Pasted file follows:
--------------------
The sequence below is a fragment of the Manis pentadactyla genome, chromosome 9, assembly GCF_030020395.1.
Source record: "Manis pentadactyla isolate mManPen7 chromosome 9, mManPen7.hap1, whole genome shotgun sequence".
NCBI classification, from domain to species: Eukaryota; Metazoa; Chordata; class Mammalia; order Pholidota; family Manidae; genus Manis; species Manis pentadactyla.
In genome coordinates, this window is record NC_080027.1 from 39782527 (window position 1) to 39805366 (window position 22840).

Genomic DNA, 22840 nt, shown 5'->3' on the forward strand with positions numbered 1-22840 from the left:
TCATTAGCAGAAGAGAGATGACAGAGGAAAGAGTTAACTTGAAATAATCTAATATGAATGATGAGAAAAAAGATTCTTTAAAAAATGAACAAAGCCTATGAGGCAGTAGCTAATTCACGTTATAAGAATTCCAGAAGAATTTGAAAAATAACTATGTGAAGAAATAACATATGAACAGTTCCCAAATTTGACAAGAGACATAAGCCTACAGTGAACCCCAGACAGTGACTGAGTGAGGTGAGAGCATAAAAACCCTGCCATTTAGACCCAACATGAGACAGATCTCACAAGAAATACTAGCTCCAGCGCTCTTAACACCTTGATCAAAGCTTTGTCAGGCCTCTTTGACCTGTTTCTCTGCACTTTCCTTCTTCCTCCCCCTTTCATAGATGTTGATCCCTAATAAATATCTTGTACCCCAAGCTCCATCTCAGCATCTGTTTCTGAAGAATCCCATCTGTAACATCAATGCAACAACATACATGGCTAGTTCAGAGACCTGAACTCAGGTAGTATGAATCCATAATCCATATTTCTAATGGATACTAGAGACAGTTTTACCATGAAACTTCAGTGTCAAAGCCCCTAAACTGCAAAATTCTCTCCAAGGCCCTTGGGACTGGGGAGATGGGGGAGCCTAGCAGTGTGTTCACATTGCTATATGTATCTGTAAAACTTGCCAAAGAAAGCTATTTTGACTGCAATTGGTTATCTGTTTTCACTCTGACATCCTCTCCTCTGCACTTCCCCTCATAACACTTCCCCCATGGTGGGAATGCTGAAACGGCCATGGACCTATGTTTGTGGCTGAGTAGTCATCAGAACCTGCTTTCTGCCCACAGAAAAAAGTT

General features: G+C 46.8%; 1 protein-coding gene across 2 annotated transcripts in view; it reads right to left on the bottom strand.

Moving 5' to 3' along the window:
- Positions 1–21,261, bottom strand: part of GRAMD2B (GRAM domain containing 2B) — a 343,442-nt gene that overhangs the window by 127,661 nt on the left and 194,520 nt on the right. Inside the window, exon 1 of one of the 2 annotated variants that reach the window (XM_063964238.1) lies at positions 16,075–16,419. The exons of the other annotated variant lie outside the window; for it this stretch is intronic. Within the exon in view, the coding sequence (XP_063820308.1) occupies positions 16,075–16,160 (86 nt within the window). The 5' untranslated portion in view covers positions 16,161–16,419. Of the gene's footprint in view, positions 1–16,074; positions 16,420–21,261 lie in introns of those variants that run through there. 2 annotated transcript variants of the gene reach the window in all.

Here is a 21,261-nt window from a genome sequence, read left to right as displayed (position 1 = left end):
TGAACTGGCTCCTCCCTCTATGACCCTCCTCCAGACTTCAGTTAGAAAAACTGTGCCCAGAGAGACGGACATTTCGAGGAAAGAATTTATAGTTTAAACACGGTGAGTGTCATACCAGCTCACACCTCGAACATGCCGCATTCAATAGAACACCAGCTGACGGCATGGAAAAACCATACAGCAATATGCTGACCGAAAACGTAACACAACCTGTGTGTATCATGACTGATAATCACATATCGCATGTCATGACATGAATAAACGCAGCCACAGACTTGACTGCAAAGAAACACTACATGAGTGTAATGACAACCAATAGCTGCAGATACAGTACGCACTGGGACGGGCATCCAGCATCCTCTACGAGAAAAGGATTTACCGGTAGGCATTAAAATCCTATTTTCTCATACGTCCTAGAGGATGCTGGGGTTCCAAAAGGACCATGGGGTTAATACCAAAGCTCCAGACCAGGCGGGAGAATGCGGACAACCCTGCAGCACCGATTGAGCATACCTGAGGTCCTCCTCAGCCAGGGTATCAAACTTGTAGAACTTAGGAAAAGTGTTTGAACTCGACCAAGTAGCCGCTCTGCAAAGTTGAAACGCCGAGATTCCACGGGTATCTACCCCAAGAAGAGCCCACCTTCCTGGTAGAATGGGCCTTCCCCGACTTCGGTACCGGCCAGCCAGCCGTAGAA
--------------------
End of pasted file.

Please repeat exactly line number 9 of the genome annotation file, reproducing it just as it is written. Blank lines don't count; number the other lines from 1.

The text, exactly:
- Positions 1–21,261, bottom strand: part of GRAMD2B (GRAM domain containing 2B) — a 343,442-nt gene that overhangs the window by 127,661 nt on the left and 194,520 nt on the right. Inside the window, exon 1 of one of the 2 annotated variants that reach the window (XM_063964238.1) lies at positions 16,075–16,419. The exons of the other annotated variant lie outside the window; for it this stretch is intronic. Within the exon in view, the coding sequence (XP_063820308.1) occupies positions 16,075–16,160 (86 nt within the window). The 5' untranslated portion in view covers positions 16,161–16,419. Of the gene's footprint in view, positions 1–16,074; positions 16,420–21,261 lie in introns of those variants that run through there. 2 annotated transcript variants of the gene reach the window in all.